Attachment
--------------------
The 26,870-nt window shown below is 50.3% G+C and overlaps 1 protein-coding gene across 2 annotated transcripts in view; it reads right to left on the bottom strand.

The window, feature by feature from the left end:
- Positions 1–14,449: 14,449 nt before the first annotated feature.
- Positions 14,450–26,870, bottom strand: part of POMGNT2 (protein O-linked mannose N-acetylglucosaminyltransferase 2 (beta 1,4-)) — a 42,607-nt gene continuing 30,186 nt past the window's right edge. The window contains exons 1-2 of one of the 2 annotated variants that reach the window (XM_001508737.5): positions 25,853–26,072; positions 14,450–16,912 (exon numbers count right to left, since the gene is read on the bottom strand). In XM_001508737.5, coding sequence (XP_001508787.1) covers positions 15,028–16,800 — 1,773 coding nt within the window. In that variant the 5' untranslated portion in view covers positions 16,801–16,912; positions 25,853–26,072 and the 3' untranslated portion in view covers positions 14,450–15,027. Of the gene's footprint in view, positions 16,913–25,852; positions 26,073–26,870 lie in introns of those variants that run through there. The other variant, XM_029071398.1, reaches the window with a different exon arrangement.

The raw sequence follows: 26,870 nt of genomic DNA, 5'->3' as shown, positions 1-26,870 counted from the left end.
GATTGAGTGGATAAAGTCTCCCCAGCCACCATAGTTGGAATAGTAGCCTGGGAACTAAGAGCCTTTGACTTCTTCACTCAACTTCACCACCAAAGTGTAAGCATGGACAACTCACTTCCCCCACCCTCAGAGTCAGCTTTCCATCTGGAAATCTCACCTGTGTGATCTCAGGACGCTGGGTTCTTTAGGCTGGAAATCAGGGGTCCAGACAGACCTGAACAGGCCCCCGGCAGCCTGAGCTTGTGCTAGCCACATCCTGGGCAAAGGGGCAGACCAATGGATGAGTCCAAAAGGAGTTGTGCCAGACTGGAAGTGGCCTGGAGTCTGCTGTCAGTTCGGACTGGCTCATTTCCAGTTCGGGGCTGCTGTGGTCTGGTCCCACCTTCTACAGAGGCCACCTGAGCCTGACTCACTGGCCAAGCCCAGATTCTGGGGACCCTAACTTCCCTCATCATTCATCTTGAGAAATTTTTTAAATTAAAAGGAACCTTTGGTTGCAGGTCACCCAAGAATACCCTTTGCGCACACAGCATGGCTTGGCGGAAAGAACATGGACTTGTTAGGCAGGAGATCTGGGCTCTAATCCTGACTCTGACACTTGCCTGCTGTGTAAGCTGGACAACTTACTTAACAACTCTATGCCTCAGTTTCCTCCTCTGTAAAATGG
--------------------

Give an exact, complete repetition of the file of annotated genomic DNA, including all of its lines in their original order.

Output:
The 26,870-nt window shown below is 50.3% G+C and overlaps 1 protein-coding gene across 2 annotated transcripts in view; it reads right to left on the bottom strand.

The window, feature by feature from the left end:
- Positions 1–14,449: 14,449 nt before the first annotated feature.
- Positions 14,450–26,870, bottom strand: part of POMGNT2 (protein O-linked mannose N-acetylglucosaminyltransferase 2 (beta 1,4-)) — a 42,607-nt gene continuing 30,186 nt past the window's right edge. The window contains exons 1-2 of one of the 2 annotated variants that reach the window (XM_001508737.5): positions 25,853–26,072; positions 14,450–16,912 (exon numbers count right to left, since the gene is read on the bottom strand). In XM_001508737.5, coding sequence (XP_001508787.1) covers positions 15,028–16,800 — 1,773 coding nt within the window. In that variant the 5' untranslated portion in view covers positions 16,801–16,912; positions 25,853–26,072 and the 3' untranslated portion in view covers positions 14,450–15,027. Of the gene's footprint in view, positions 16,913–25,852; positions 26,073–26,870 lie in introns of those variants that run through there. The other variant, XM_029071398.1, reaches the window with a different exon arrangement.

The raw sequence follows: 26,870 nt of genomic DNA, 5'->3' as shown, positions 1-26,870 counted from the left end.
GATTGAGTGGATAAAGTCTCCCCAGCCACCATAGTTGGAATAGTAGCCTGGGAACTAAGAGCCTTTGACTTCTTCACTCAACTTCACCACCAAAGTGTAAGCATGGACAACTCACTTCCCCCACCCTCAGAGTCAGCTTTCCATCTGGAAATCTCACCTGTGTGATCTCAGGACGCTGGGTTCTTTAGGCTGGAAATCAGGGGTCCAGACAGACCTGAACAGGCCCCCGGCAGCCTGAGCTTGTGCTAGCCACATCCTGGGCAAAGGGGCAGACCAATGGATGAGTCCAAAAGGAGTTGTGCCAGACTGGAAGTGGCCTGGAGTCTGCTGTCAGTTCGGACTGGCTCATTTCCAGTTCGGGGCTGCTGTGGTCTGGTCCCACCTTCTACAGAGGCCACCTGAGCCTGACTCACTGGCCAAGCCCAGATTCTGGGGACCCTAACTTCCCTCATCATTCATCTTGAGAAATTTTTTAAATTAAAAGGAACCTTTGGTTGCAGGTCACCCAAGAATACCCTTTGCGCACACAGCATGGCTTGGCGGAAAGAACATGGACTTGTTAGGCAGGAGATCTGGGCTCTAATCCTGACTCTGACACTTGCCTGCTGTGTAAGCTGGACAACTTACTTAACAACTCTATGCCTCAGTTTCCTCCTCTGTAAAATGG